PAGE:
To the Editor:-We read with interest the article by Kienbaum et al. regarding the hypothesis that u-opioid receptor blockade by naloxone induces cardiovascular stimulation mediated by the sympathoadrenal system.
This study confirms that clinicians who have detoxified heroin addicts for 20 yr have known, i.e., clonidine, an [small alpha, Greek](2-agonist), is essential to avoiding hyperadrengic crisis and pulmonary edema. Riordan and Kleber in 1980 first demonstrated that utility of clonidine in controlling the hemodynamic changes seen in the withdrawal syndrome. Naloxone has also been previously associated with pulmonary edema [3,4]presently because of this sympathoadrenal surge.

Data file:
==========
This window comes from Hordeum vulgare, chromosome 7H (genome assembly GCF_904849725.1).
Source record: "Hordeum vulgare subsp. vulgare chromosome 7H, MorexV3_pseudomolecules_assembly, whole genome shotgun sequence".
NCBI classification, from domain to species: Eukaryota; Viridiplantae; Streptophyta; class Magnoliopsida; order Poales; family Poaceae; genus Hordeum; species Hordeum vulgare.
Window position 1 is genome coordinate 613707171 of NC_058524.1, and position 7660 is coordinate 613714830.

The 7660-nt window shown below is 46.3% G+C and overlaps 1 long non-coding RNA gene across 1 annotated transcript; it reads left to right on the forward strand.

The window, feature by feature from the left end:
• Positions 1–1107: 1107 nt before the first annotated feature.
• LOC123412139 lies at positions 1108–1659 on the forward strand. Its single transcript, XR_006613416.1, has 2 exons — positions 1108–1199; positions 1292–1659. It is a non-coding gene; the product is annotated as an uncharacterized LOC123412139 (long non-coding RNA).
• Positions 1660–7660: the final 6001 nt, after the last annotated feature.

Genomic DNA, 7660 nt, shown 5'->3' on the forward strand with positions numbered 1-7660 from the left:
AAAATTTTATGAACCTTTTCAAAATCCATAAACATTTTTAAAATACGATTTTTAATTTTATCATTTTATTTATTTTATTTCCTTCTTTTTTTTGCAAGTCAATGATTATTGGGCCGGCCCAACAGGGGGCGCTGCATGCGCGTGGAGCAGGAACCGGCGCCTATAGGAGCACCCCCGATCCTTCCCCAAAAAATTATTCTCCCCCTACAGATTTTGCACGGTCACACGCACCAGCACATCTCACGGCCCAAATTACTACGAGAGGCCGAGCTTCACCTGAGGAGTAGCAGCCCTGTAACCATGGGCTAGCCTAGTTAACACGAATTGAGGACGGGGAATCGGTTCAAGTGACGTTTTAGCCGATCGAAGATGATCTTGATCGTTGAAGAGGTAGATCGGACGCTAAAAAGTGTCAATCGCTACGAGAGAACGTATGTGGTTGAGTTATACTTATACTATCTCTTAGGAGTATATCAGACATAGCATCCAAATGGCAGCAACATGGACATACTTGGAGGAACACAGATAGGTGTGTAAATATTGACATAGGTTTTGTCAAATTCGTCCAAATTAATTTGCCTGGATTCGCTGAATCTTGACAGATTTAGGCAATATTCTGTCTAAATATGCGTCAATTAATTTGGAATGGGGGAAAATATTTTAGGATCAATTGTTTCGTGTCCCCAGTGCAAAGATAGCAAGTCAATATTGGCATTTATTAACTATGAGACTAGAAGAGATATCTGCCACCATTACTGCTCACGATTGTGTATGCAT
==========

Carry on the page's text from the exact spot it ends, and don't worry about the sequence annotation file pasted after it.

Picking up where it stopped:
It is very dramatic to document the extent of catacholamine secretion. This has been elegantly demonstrated in the study by Kienbaum et al. We also agree with the authors that because of this cardiovascular stimulation secondary to a surge in sympathoadrenal system, the procedure of acute opioid detoxification should be done by trained anesthesiologists in an intensive care setting. However, in order to make this procedure safe, it is imperative to use an [small alpha, Greek]2-agonist, such as clonidine before [micro sign]-opioid receptor blockade, even if the patient is under general anesthesia.
Clifford Gevirtz, M.D.
Dilip V. Subhedar, M.D.
Chang S. Choi, M.D.
Assistant Professor; Metropolitan Hospital Center; New York Medical College; Department of Anesthesiology; New York, New York
(Accepted for publication September 17, 1998.)